Perhaps the only thing more ubiquitous on Green Beer Day than dyed alcohol and glittery shamrock facial tattoos is Green Beer Day apparel — shirts, hats and other items melding topical memes with the beloved Miami holiday.
After a recent spike in alcohol violations, some are also using the holiday to spread a message: the importance of the Good Samaritan policy, which exempts students from disciplinary legal action if they seek emergency medical assistance for themselves or another severely intoxicated student.
MU College Democrats decided to craft their own GBD shirt this year to raise awareness about the policy. As communications chair Nick Froehlich explained, they hope that the prospect of legal or economic troubles won’t prevent students from seeking help if needed on Thursday.
“We knew we wanted to do something for Green Beer Day,” said Froehlich. “The t-shirt just coincides with our greater plan to just stand out by the Phi Delt gates and catch people on their way Uptown, hand out water bottles with the Good Samaritan policy attached and say, ‘Hey, know this, drink this also.’”
The front reads, “Enough is enough,” a quote popularized by Bernie Sanders during his presidential campaign last year, along with a sketch of Sanders’ signature tousled hair and glasses. The back urges students to, “Know the Good Samaritan Policy. Make the call.”
“We just want everybody to be safe on Green Beer Day and be realistic with your drinking and know when to call emergency services, know when to be a good bystander,” said Froehlich. “There are so many points where somebody’s life can be saved before we intervene.”
Long-standing Uptown establishments also offer an array of GBD merchandise, and compete with student-run companies amongst Miami’s population. But stores such as Bagel & Deli and Seaview Outfitters said, due to many still favoring the comfort and convenience of buying in-store rather than online, they don’t lose too much business from student endeavors.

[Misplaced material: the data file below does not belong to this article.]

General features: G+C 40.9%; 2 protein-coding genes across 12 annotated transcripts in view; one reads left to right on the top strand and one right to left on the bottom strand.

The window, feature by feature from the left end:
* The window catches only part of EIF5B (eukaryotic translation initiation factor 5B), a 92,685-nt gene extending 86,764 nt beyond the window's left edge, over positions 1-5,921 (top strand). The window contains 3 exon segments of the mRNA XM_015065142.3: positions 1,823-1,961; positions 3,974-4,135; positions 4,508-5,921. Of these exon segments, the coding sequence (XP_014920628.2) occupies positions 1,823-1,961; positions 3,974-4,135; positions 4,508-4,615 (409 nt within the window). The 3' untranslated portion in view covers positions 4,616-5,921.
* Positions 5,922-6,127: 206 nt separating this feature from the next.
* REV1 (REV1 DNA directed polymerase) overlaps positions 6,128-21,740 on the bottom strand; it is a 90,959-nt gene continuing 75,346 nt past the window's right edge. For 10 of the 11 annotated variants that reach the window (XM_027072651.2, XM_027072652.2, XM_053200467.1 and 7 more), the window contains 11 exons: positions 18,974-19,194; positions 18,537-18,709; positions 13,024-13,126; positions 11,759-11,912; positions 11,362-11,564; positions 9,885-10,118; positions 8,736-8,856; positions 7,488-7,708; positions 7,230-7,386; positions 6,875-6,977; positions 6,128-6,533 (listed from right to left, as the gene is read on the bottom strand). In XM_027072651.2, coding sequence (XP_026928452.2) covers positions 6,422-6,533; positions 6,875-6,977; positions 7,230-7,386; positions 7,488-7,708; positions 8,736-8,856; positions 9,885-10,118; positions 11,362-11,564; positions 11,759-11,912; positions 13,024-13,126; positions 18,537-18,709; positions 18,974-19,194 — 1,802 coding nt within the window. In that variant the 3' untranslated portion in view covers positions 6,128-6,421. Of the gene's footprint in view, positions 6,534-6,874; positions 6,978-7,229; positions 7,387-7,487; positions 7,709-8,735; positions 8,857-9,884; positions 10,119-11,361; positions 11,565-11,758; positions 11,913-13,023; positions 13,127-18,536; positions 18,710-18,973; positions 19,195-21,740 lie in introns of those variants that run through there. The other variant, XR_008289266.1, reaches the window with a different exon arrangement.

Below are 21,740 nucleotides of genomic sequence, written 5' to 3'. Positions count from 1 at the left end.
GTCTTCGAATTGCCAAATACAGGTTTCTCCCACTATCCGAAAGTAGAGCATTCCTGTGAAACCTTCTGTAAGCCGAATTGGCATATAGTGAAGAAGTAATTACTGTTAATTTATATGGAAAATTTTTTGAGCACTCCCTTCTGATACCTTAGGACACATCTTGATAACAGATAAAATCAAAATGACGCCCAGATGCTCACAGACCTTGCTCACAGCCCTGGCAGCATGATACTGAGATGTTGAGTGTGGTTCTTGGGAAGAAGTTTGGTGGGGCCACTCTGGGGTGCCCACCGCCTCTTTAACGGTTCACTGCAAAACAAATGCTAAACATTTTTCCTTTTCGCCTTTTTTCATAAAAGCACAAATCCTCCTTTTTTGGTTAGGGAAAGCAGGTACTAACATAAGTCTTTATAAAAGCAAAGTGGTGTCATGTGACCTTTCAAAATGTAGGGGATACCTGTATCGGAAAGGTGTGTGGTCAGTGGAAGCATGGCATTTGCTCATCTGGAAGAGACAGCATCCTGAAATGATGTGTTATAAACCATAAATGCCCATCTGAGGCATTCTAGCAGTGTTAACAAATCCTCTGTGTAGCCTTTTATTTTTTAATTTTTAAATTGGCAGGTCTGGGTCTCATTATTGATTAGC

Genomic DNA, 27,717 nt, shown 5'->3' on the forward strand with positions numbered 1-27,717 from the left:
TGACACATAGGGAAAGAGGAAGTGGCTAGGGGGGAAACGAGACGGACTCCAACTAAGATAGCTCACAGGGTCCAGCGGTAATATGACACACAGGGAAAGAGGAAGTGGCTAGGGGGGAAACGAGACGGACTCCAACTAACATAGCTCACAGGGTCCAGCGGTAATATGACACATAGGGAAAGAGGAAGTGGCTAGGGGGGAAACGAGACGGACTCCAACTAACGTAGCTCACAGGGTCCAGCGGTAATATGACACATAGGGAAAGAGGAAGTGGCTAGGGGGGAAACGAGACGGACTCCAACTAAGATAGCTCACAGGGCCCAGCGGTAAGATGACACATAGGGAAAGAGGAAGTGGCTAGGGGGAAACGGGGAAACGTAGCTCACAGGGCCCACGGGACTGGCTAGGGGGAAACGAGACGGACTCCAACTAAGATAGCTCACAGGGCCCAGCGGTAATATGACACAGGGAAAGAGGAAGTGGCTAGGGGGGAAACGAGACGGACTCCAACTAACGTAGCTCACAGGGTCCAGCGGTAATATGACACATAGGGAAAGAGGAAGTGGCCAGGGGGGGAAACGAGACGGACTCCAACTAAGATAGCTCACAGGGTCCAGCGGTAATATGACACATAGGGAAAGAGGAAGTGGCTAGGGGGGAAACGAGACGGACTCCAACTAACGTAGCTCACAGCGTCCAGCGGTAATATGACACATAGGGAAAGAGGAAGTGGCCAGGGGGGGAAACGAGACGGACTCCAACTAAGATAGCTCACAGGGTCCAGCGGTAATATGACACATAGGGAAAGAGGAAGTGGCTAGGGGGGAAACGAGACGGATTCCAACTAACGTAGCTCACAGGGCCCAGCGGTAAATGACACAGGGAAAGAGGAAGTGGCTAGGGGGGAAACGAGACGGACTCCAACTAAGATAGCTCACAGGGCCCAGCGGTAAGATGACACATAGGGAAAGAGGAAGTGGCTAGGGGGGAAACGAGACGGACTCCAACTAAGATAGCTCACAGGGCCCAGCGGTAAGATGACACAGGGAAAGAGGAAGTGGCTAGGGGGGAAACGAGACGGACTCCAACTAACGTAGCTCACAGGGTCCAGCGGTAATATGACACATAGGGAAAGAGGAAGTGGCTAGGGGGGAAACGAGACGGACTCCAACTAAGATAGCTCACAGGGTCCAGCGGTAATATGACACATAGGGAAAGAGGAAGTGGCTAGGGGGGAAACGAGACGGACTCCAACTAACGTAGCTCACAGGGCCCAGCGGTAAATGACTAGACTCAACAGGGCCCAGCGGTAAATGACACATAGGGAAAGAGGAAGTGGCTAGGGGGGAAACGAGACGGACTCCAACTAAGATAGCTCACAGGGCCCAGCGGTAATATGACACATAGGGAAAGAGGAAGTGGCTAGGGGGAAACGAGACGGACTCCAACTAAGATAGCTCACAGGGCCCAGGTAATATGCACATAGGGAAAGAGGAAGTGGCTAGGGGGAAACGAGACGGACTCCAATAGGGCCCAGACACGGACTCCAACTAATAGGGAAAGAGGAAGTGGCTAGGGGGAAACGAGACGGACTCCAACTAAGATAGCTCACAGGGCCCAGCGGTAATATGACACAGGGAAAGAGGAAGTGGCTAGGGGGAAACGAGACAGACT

MU Shirt Bros is one of Miami’s most successful student-run businesses. Junior Ryan Competti runs the company with his recently graduated brother, who crafts all of their shirts. Classic designs sell better than topical memes, so they don’t update their products often.
“Every year it’s good money and it’s fun,” said Competti. “But this year, I think it was tougher because there was a huge influx of new competition, and a lot of good competition.”
Sales were slightly down this year, and while Competti can’t definitively trace that to Miami’s current inundation of alcohol problems, he suspects it’s a contributing factor.
“I definitely think there’s a new stigma this year that hands down did not exist last year and definitely years prior,” said Competti.
The Green Beer Day Company is one of MU Shirt Bros.’ competitors, offering products from Cubs stickers to hats featuring the Kermit meme (you know the one) drinking green beer instead of tea. Sophomores Grant Laning and Will Bafitis run GBD Co., and have expanded its brand beyond shirts to accessories such as stickers and hats.
“We were both interested in getting experience in starting our own business,” said Bafitis. “We thought it would be a feasible way to get products out there that students would like, and it’s a perfect combination of getting experience in business and doing something we enjoy.”
After a social media marketing campaign, the duo managed to sell over 400 total units, and not just in Oxford. They received orders from Bowling Green, Kent State, Ohio University and even some from Chicago.
Laning and Bafitis are conscious of Miami’s recently publicized problems with alcohol, and noted that very few of their available items (only two out of 12 shirts) actually depict photos of beer. Laning and Bafitis hope to use the GBD Company to emphasize the tradition of the holiday more than the alcohol consumed during it, and make lasting products.
“You can wear them that day but also be able to pass them down,” said Laning.